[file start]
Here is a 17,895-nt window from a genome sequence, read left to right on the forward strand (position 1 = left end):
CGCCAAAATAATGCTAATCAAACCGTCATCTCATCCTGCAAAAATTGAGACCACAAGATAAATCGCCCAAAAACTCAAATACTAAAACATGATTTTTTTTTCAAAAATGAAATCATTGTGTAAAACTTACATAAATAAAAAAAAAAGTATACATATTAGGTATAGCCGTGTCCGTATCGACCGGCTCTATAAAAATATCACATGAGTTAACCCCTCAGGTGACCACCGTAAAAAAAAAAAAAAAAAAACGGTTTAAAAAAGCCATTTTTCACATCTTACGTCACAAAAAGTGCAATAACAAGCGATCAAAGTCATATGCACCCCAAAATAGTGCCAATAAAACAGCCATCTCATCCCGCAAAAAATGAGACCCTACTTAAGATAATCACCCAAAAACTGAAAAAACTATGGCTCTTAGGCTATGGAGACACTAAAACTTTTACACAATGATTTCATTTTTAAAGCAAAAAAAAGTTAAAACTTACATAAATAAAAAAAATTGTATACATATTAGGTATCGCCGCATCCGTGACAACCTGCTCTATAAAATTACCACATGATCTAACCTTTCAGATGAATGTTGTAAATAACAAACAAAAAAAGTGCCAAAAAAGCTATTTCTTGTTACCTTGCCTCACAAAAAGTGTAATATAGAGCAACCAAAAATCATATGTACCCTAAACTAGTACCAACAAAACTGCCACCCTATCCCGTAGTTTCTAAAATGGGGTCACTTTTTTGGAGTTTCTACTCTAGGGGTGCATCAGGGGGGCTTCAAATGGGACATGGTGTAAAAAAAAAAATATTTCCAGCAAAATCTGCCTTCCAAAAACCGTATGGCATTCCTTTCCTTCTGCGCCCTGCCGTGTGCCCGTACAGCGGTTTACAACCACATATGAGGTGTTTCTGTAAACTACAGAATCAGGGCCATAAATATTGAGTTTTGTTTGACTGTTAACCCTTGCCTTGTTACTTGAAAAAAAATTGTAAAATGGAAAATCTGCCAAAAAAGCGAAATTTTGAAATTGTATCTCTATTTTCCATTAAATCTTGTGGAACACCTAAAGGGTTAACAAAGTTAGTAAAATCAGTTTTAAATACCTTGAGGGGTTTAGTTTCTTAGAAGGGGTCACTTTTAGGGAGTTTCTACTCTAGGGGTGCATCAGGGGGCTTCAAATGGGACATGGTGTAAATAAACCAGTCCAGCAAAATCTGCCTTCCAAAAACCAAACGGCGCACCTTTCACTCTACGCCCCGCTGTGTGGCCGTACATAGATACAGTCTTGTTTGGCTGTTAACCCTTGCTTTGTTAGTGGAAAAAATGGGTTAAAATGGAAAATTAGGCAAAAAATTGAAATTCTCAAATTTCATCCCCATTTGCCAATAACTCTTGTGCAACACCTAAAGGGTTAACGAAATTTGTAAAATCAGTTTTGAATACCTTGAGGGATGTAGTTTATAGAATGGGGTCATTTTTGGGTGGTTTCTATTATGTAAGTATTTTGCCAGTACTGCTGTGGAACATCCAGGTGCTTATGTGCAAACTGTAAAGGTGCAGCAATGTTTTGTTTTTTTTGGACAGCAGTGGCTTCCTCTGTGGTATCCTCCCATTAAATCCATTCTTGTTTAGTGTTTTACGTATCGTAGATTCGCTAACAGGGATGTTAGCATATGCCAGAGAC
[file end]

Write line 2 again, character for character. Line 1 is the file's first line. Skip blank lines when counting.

CGCCAAAATAATGCTAATCAAACCGTCATCTCATCCTGCAAAAATTGAGACCACAAGATAAATCGCCCAAAAACTCAAATACTAAAACATGATTTTTTTTTCAAAAATGAAATCATTGTGTAAAACTTACATAAATAAAAAAAAAAGTATACATATTAGGTATAGCCGTGTCCGTATCGACCGGCTCTATAAAAATATCACATGAGTTAACCCCTCAGGTGACCACCGTAAAAAAAAAAAAAAAAAAACGGTTTAAAAAAGCCATTTTTCACATCTTACGTCACAAAAAGTGCAATAACAAGCGATCAAAGTCATATGCACCCCAAAATAGTGCCAATAAAACAGCCATCTCATCCCGCAAAAAATGAGACCCTACTTAAGATAATCACCCAAAAACTGAAAAAACTATGGCTCTTAGGCTATGGAGACACTAAAACTTTTACACAATGATTTCATTTTTAAAGCAAAAAAAAGTTAAAACTTACATAAATAAAAAAAATTGTATACATATTAGGTATCGCCGCATCCGTGACAACCTGCTCTATAAAATTACCACATGATCTAACCTTTCAGATGAATGTTGTAAATAACAAACAAAAAAAGTGCCAAAAAAGCTATTTCTTGTTACCTTGCCTCACAAAAAGTGTAATATAGAGCAACCAAAAATCATATGTACCCTAAACTAGTACCAACAAAACTGCCACCCTATCCCGTAGTTTCTAAAATGGGGTCACTTTTTTGGAGTTTCTACTCTAGGGGTGCATCAGGGGGGCTTCAAATGGGACATGGTGTAAAAAAAAAAATATTTCCAGCAAAATCTGCCTTCCAAAAACCGTATGGCATTCCTTTCCTTCTGCGCCCTGCCGTGTGCCCGTACAGCGGTTTACAACCACATATGAGGTGTTTCTGTAAACTACAGAATCAGGGCCATAAATATTGAGTTTTGTTTGACTGTTAACCCTTGCCTTGTTACTTGAAAAAAAATTGTAAAATGGAAAATCTGCCAAAAAAGCGAAATTTTGAAATTGTATCTCTATTTTCCATTAAATCTTGTGGAACACCTAAAGGGTTAACAAAGTTAGTAAAATCAGTTTTAAATACCTTGAGGGGTTTAGTTTCTTAGAAGGGGTCACTTTTAGGGAGTTTCTACTCTAGGGGTGCATCAGGGGGCTTCAAATGGGACATGGTGTAAATAAACCAGTCCAGCAAAATCTGCCTTCCAAAAACCAAACGGCGCACCTTTCACTCTACGCCCCGCTGTGTGGCCGTACATAGATACAGTCTTGTTTGGCTGTTAACCCTTGCTTTGTTAGTGGAAAAAATGGGTTAAAATGGAAAATTAGGCAAAAAATTGAAATTCTCAAATTTCATCCCCATTTGCCAATAACTCTTGTGCAACACCTAAAGGGTTAACGAAATTTGTAAAATCAGTTTTGAATACCTTGAGGGATGTAGTTTATAGAATGGGGTCATTTTTGGGTGGTTTCTATTATGTAAGTATTTTGCCAGTACTGCTGTGGAACATCCAGGTGCTTATGTGCAAACTGTAAAGGTGCAGCAATGTTTTGTTTTTTTTGGACAGCAGTGGCTTCCTCTGTGGTATCCTCCCATTAAATCCATTCTTGTTTAGTGTTTTACGTATCGTAGATTCGCTAACAGGGATGTTAGCATATGCCAGAGAC